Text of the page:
Church of England Diocese of Bath & Wells Portbury

Heritage Centre

THE HERITAGE CENTRE

The Portbury Historical Association, PHA archives are now stored in the small 14th century Priest Room which is above the porch and reached via a narrow door and a spiral stone staircase. It was built probably as a store room for the church to keep their valuables or perhaps for the priest to entertain guests. It was often used as a school and has been used by St Marys as a Sunday School venue as late as the 1980’s.

Since 2016 the Portbury village archives have been stored in the room. There is a large collection of documents, photographs and maps depicting all aspects of the village history over a thousand years

St.Mary's Church

St Mary's has a unique setting which accentuates its heritage and importance. It stands surrounded by fields on the outskirts of the village, alongside St Mary's V.A School and the Portbury Standing Stone, in one of the most sacred and historic areas in North Somerset. The ancient tower and yew trees can be seen from all approaches to the village, a factor that is as important as the church is beautiful.  

Ancient History

The ancient Manor of Portbury was in existence long before Portishead and Bristol and was a Roman port for exporting silver & lead from the Mendips. The Grade I listed 12th century church of St Mary the Virgin is probably much older since it stands on ground that has been sacred for many centuries which explains the discovery and re-erection of the Neolithic Standing Stone nearby in 1987. A Romano British burial site was discovered during archaeological excavations for the new school opposite the church in 1972 and further Saxon burials discovered in a further dig for a school extension in 2005. The skeletal remains of men, women and children, Christian and pre-Christian, are held at Bristol University.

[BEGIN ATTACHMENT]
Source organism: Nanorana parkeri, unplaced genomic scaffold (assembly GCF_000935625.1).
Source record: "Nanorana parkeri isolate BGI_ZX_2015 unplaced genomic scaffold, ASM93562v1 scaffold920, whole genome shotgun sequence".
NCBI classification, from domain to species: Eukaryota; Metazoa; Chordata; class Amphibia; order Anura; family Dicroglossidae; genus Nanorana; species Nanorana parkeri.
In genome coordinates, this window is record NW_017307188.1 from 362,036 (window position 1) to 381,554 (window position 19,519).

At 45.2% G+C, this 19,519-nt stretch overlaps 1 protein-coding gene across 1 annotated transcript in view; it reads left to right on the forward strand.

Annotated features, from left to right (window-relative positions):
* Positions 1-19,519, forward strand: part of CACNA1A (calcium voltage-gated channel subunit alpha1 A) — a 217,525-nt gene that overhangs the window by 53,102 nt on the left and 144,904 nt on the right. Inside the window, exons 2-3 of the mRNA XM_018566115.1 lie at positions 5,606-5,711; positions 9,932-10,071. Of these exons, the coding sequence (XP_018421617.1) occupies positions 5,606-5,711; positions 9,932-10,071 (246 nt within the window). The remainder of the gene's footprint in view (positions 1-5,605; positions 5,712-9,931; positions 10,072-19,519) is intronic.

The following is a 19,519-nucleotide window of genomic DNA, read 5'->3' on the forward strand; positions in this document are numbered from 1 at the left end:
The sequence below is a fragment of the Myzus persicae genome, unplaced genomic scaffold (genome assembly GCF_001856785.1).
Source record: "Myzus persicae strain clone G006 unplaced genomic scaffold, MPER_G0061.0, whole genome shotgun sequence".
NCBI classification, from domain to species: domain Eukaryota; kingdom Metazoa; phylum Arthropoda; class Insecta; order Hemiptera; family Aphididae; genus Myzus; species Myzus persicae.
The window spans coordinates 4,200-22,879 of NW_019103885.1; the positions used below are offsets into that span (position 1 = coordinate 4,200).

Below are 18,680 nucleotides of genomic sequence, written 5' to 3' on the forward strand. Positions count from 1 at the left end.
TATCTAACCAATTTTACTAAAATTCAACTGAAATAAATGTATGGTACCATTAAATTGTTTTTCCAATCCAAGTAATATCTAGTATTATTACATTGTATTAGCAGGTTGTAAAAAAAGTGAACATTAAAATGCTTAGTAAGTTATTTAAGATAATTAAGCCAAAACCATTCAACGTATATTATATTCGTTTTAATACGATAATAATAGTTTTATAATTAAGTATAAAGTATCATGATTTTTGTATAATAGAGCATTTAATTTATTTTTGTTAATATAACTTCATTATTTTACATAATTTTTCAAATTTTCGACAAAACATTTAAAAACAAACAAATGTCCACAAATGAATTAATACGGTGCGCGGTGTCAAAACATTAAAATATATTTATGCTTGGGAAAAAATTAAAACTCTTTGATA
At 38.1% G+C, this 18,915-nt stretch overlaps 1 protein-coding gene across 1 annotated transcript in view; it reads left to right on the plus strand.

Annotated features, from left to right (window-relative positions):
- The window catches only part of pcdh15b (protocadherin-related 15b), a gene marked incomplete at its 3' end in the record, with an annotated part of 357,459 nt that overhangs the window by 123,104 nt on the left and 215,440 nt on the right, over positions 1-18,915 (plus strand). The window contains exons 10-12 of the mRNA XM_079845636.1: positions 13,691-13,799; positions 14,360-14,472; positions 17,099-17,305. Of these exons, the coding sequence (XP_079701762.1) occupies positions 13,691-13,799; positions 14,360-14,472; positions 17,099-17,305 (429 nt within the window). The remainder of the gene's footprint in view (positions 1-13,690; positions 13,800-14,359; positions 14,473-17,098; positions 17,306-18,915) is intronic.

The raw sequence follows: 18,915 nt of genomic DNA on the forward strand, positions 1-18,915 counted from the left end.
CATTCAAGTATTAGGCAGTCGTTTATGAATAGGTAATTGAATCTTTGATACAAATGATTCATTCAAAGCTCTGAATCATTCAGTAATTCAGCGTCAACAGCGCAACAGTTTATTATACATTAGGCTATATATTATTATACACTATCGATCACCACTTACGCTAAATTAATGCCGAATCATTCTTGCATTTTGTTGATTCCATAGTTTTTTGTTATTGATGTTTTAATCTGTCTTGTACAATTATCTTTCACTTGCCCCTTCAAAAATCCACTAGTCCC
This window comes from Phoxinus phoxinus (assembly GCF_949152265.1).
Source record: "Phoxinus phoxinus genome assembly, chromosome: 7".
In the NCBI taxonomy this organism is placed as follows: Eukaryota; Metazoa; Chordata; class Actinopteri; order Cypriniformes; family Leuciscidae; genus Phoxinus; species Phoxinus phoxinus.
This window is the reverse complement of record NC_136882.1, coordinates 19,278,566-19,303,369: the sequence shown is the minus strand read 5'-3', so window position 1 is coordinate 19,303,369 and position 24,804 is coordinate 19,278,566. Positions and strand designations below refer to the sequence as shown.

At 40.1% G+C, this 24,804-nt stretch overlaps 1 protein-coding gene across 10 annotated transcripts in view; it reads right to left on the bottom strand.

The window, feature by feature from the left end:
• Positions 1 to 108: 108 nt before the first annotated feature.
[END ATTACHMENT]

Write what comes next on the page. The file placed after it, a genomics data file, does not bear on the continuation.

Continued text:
Berkeley Connection

St. Mary's church has had links with Bristol Cathedral since 1150's when it was given the patronage of St Augustine’s Abbey built in 1148 by Robert Fitzharding. (later to become Bristol Cathedral ). Fitzharding was given the title Lord Berkeley by Henry II. The Lords of Berkeley continued their patronage of St Marys for almost three hundred years. They were responsible for the building of the Berkeley Chapel, widening of the church and creating the crypt where Lady Eva de la Zouche, Baroness Berkeley, was buried in 1314. They built a large manor house in the village in addition to their main residence of Berkeley Castle.

Churchyard and Tombs

St Mary's has some of the oldest tomb stones in the country. The oldest which was a former altar stone dates back to 1584 and was for William Godwin of Woolcombe (the present Oakham Farm) who died aged 95. Others from the early 1600's are kept within the church itself. The churchyard still has many ancient yew trees which have been included in the national study. There are several Grade II listed table tombs and the inscriptions match the memorials inside the church, particularly those of the maritime Ballard family.

The Tower & Bells

The stone tower was built on the site of an older Saxon one probably in middle1400's by the Berkeley’s. It houses six bells at two levels with the oldest dating to 1610. The bells are still fully functional and are rung regularly echoing down the Gordano valley. The Sanctus bell has only just been renovated and re-installed on the gable roof above the chancel where it had sat in a stone bell cote since the 1600's.

The Organ and Clock

Our organ was manufactured by Vowles of Bristol who refurbished the organ at St Mary Redcliffe Church and Bristol Cathedral. It is mid Victorian and dates from approximately the 1860’s. It has recently been repaired and is finally working again after about fifteen years of silence. The tower clock was donated by villagers to commemorate Queen Victoria’s Golden Jubilee in 1887 and the chimes were added in 1897 to commemorate her Diamond Jubilee.

General

The Victorians renovated the church about 1874 and added a new pine roof in the nave, new pews, a heating system, lecterns and pulpits, together with pointing the stone walls and generally saving the fabric of the church. We are fortunate that we still have a full complement of Victorian pews in the nave and late Elizabethan pews and crypt in the Berkeley chapel. There are some exciting things to find in the church like the Norman door entrance, the remnants of medieval window glass, a Norman font and an Elizabethan coffer to add to the historic splendour plus look for the ancient pew damaged by a war time incendiary bomb.